On Sunday, 5 June, word of Jay McGowan finding a Gargeney at Montezuma National Wildlife Refuge in western New York State hit the listservs. Lots of birders got to see it that day, the next day, and all week long. I had to work all week and my first shot at this potential first state record wasn’t until Saturday. Fortunately (for me) Anthony Collerton had made an attempt on the bird earlier in the week but had dipped, only to learn that it was seen several hours after he left. So he agreed to make another attempt on Saturday and take me along for the ten-hour round-trip.

I arrived at Anthony’s place on the west side of Manhattan at the relatively civilized time of 6 AM. We were in no rush to get to Montezuma as the bird was typically spotted in the afternoon because the sun made for horrible viewing in the morning hours. So, of course, a couple of hours into the drive the bird was seen by a host of birders who quickly reported it to the listservs. Now, it’s better to get word of a bird’s presence when on a long distance twitch than to get word of a bird’s absence but it does add to the pressure. After all, we now knew the bird was still present. What if we missed it?

But before we get into the search I’d like to touch briefly on the bird itself. I’d only ever seen Garganey once before, way back in 2009 in Kazakhstan. Its a Eurasian bird, migrating from Africa and south Asia every spring. There are quite a few records from Alaska, mostly in fall, and a scattering of records on the east coast, mainly in spring. This bird fits that spring pattern of natural vagrancy quite nicely and no sign of captive origins have been detected, which is nice because any out-of-place waterfowl can be considered suspect. Enough about the bird…what about the birders looking for it?

Upon our arrival on East Road shortly after 11 AM, overlooking the Knox-Marsellus Marsh, there were about ten birders present as most of those who had seen the bird earlier had left. The bird had last been seen disappearing into the phragmites in the southwestern edge of the marsh which we were viewing from above and several hundred meters distance. So we set to scanning, adding species and birders at a roughly two-to-one ratio. Mike came out from Rochester, Donna and Ian from Queens, Mike Powers, who I hadn’t seen in a million years, Shai and Pat, who I was amazed hadn’t seen the bird yet. Time went past. Mike went out to get food and kindly brought some back. We had Caspian Tern, Black Tern, Trumpeter Swan. We saw Sandhill Cranes, Northern Shovelers, and Bald Eagles. We got sunburnt, bug-bitten, and dehydrated. Finally, at about 2 PM, when the crowd of birders had swelled to well over thirty and our checklist had about fifty species, Mike and Donna and I decided to hop in Mike’s car and take a break from the non-stop scanning to go find the nearby breeding Prothonotary Warbler. We no sooner got in Mike’s car and started to pull away then all the birders rushed together and started staring intently. We asked and word was the bird was seen. We started to get out of the car to be told false alarm and then Anthony, “No, I’ve got it!”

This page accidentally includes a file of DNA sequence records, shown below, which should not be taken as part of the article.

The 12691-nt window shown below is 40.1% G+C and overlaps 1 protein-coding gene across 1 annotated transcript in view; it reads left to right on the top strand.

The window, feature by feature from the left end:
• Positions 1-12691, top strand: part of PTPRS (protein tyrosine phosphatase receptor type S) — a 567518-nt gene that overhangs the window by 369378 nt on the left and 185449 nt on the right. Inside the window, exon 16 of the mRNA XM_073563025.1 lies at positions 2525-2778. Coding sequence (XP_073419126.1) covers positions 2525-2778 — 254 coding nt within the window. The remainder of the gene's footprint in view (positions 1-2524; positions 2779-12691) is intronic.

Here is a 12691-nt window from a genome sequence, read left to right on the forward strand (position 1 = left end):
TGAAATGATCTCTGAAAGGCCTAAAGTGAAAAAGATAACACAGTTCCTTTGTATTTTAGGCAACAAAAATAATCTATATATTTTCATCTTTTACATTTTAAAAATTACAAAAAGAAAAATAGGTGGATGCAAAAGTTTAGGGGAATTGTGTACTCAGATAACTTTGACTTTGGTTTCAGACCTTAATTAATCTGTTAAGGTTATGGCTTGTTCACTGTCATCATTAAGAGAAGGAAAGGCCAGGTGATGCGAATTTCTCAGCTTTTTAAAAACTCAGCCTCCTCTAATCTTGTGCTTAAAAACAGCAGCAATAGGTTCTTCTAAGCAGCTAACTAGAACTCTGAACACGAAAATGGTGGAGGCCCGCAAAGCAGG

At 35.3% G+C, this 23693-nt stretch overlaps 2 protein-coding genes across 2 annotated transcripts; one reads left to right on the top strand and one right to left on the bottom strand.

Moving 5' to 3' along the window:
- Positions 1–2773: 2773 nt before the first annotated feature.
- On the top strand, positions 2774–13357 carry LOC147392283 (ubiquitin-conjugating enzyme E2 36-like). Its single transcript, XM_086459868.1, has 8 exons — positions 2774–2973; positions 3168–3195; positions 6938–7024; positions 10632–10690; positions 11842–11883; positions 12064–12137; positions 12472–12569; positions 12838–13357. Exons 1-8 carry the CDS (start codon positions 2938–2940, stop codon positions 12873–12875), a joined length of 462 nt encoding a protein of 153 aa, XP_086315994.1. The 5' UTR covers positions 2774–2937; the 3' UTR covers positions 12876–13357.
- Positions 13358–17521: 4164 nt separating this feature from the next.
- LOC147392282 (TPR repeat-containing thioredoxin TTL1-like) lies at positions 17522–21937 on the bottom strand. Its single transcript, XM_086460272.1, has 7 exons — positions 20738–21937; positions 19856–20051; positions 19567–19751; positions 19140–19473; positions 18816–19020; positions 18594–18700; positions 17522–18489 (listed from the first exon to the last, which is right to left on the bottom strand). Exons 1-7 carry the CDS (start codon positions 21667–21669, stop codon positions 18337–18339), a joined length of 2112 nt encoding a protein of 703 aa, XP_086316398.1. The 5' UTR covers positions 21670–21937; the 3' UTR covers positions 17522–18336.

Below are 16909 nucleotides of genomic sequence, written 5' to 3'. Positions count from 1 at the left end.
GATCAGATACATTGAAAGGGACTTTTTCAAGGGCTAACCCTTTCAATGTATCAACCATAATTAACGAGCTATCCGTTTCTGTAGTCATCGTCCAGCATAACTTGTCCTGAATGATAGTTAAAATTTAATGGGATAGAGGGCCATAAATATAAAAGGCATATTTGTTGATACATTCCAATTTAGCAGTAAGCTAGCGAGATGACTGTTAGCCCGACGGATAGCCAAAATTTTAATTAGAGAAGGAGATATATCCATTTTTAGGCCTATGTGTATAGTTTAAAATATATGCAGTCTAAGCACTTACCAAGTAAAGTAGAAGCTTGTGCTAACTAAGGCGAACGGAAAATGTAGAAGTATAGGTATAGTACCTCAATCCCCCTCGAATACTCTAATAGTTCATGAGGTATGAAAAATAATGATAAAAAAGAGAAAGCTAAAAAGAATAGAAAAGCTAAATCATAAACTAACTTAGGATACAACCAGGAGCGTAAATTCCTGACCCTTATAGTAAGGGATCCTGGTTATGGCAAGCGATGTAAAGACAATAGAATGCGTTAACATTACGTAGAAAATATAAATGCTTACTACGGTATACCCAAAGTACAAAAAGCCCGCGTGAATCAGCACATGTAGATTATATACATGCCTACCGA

Out of the car frantically getting scopes set back up and yes! Garganey! The little tiny duck with the white supercilium was ours! Much happiness and celebration ensued! Anthony had spotted the bird back in the reeds and announced it only to see a Wood Duck swim out. He couldn’t figure out how he had botched the identification so badly when the Garganey followed the Wood Duck out of the reeds. Even knowing the bird was present it was still a difficult bird to find with the distance and the heat haze to contend with, and there were even folks who had the bird in their scopes who couldn’t see it. But, eventually, everyone present got on the bird and all were happy.

Garganey with Wood Duck

Yeah, the bird was distant. But I included a Wood Duck for scale!

After the celebration we took a short drive to where the Prothonotary Warbler was reported and picked that species up for the year as well, to say nothing of a singing Cerulean Warbler and a Black-billed Cuckoo. It was a nice trio of birds to top off an excellent day of birding.

The long ride back to New York City was uneventful but much more upbeat than it was after the Gray Kingbird dip. And, even better, once I got on eBird and went through my state list I realized that Garganey was my 400th bird in New York State! Not bad for just over a decade of birding…

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Written by Corey
Corey is a New Yorker who lived most of his life in upstate New York but has lived in Queens since 2008. He's only been birding since 2005 but has garnered a respectable life list by birding whenever he wasn't working as a union representative or spending time with his family. He lives in Forest Hills with Daisy and Desmond Shearwater. His bird photographs have appeared on the Today Show, in Birding, Living Bird Magazine, Bird Watcher's Digest, and many other fine publications. He is also the author of the American Birding Association Field Guide to the Birds of New York.